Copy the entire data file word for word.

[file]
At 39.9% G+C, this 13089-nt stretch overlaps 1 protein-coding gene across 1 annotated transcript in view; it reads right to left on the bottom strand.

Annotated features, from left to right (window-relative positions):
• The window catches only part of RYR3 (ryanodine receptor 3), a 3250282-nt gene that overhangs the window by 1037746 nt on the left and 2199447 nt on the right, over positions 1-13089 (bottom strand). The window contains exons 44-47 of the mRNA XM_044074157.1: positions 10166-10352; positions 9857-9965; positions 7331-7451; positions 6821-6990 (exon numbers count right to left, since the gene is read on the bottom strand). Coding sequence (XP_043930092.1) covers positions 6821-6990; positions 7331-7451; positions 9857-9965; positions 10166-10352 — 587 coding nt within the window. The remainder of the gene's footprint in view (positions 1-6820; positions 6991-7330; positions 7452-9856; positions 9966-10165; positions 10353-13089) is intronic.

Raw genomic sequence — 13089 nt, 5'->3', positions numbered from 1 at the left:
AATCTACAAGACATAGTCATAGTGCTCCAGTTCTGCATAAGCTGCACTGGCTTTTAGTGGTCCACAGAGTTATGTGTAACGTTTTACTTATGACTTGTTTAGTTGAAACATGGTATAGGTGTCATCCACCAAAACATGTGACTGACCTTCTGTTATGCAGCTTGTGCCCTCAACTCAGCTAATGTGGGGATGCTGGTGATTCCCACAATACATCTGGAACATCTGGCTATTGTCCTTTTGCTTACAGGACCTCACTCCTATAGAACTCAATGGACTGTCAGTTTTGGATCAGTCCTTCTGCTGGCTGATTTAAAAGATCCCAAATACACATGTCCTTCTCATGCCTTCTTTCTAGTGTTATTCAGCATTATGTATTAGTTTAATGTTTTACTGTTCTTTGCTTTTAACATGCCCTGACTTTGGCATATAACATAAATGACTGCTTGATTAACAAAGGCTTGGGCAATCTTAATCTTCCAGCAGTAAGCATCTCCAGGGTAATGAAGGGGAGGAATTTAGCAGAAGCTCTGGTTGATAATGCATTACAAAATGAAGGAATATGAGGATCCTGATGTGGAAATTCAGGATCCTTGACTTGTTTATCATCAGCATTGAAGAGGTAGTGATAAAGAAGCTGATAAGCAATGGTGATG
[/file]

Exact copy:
At 39.9% G+C, this 13089-nt stretch overlaps 1 protein-coding gene across 1 annotated transcript in view; it reads right to left on the bottom strand.

Annotated features, from left to right (window-relative positions):
• The window catches only part of RYR3 (ryanodine receptor 3), a 3250282-nt gene that overhangs the window by 1037746 nt on the left and 2199447 nt on the right, over positions 1-13089 (bottom strand). The window contains exons 44-47 of the mRNA XM_044074157.1: positions 10166-10352; positions 9857-9965; positions 7331-7451; positions 6821-6990 (exon numbers count right to left, since the gene is read on the bottom strand). Coding sequence (XP_043930092.1) covers positions 6821-6990; positions 7331-7451; positions 9857-9965; positions 10166-10352 — 587 coding nt within the window. The remainder of the gene's footprint in view (positions 1-6820; positions 6991-7330; positions 7452-9856; positions 9966-10165; positions 10353-13089) is intronic.

Raw genomic sequence — 13089 nt, 5'->3', positions numbered from 1 at the left:
AATCTACAAGACATAGTCATAGTGCTCCAGTTCTGCATAAGCTGCACTGGCTTTTAGTGGTCCACAGAGTTATGTGTAACGTTTTACTTATGACTTGTTTAGTTGAAACATGGTATAGGTGTCATCCACCAAAACATGTGACTGACCTTCTGTTATGCAGCTTGTGCCCTCAACTCAGCTAATGTGGGGATGCTGGTGATTCCCACAATACATCTGGAACATCTGGCTATTGTCCTTTTGCTTACAGGACCTCACTCCTATAGAACTCAATGGACTGTCAGTTTTGGATCAGTCCTTCTGCTGGCTGATTTAAAAGATCCCAAATACACATGTCCTTCTCATGCCTTCTTTCTAGTGTTATTCAGCATTATGTATTAGTTTAATGTTTTACTGTTCTTTGCTTTTAACATGCCCTGACTTTGGCATATAACATAAATGACTGCTTGATTAACAAAGGCTTGGGCAATCTTAATCTTCCAGCAGTAAGCATCTCCAGGGTAATGAAGGGGAGGAATTTAGCAGAAGCTCTGGTTGATAATGCATTACAAAATGAAGGAATATGAGGATCCTGATGTGGAAATTCAGGATCCTTGACTTGTTTATCATCAGCATTGAAGAGGTAGTGATAAAGAAGCTGATAAGCAATGGTGATG